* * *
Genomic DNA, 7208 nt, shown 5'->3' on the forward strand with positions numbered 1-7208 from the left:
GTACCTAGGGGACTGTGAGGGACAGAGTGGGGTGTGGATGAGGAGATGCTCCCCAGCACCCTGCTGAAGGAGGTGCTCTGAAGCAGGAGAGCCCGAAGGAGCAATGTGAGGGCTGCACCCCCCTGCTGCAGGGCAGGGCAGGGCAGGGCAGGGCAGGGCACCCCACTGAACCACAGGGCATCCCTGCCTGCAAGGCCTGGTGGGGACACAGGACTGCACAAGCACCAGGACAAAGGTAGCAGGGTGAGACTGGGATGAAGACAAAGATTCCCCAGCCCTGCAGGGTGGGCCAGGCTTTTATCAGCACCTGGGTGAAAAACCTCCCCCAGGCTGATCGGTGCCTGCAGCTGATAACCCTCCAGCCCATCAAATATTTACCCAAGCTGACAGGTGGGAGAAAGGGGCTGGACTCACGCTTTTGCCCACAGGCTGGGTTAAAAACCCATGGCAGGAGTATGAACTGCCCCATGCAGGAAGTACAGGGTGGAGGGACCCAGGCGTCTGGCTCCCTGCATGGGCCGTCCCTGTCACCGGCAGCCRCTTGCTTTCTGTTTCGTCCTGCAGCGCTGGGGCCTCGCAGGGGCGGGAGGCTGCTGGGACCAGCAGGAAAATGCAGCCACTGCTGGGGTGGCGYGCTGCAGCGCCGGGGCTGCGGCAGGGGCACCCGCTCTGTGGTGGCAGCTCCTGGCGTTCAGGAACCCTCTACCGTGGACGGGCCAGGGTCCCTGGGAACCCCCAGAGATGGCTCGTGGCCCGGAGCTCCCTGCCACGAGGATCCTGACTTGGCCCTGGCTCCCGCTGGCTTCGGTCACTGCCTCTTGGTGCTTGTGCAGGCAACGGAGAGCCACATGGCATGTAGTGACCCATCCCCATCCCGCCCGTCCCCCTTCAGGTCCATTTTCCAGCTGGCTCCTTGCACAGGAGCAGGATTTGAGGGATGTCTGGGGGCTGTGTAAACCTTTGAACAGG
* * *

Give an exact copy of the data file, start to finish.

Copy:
Genomic DNA, 7208 nt, shown 5'->3' on the forward strand with positions numbered 1-7208 from the left:
GTACCTAGGGGACTGTGAGGGACAGAGTGGGGTGTGGATGAGGAGATGCTCCCCAGCACCCTGCTGAAGGAGGTGCTCTGAAGCAGGAGAGCCCGAAGGAGCAATGTGAGGGCTGCACCCCCCTGCTGCAGGGCAGGGCAGGGCAGGGCAGGGCAGGGCACCCCACTGAACCACAGGGCATCCCTGCCTGCAAGGCCTGGTGGGGACACAGGACTGCACAAGCACCAGGACAAAGGTAGCAGGGTGAGACTGGGATGAAGACAAAGATTCCCCAGCCCTGCAGGGTGGGCCAGGCTTTTATCAGCACCTGGGTGAAAAACCTCCCCCAGGCTGATCGGTGCCTGCAGCTGATAACCCTCCAGCCCATCAAATATTTACCCAAGCTGACAGGTGGGAGAAAGGGGCTGGACTCACGCTTTTGCCCACAGGCTGGGTTAAAAACCCATGGCAGGAGTATGAACTGCCCCATGCAGGAAGTACAGGGTGGAGGGACCCAGGCGTCTGGCTCCCTGCATGGGCCGTCCCTGTCACCGGCAGCCRCTTGCTTTCTGTTTCGTCCTGCAGCGCTGGGGCCTCGCAGGGGCGGGAGGCTGCTGGGACCAGCAGGAAAATGCAGCCACTGCTGGGGTGGCGYGCTGCAGCGCCGGGGCTGCGGCAGGGGCACCCGCTCTGTGGTGGCAGCTCCTGGCGTTCAGGAACCCTCTACCGTGGACGGGCCAGGGTCCCTGGGAACCCCCAGAGATGGCTCGTGGCCCGGAGCTCCCTGCCACGAGGATCCTGACTTGGCCCTGGCTCCCGCTGGCTTCGGTCACTGCCTCTTGGTGCTTGTGCAGGCAACGGAGAGCCACATGGCATGTAGTGACCCATCCCCATCCCGCCCGTCCCCCTTCAGGTCCATTTTCCAGCTGGCTCCTTGCACAGGAGCAGGATTTGAGGGATGTCTGGGGGCTGTGTAAACCTTTGAACAGG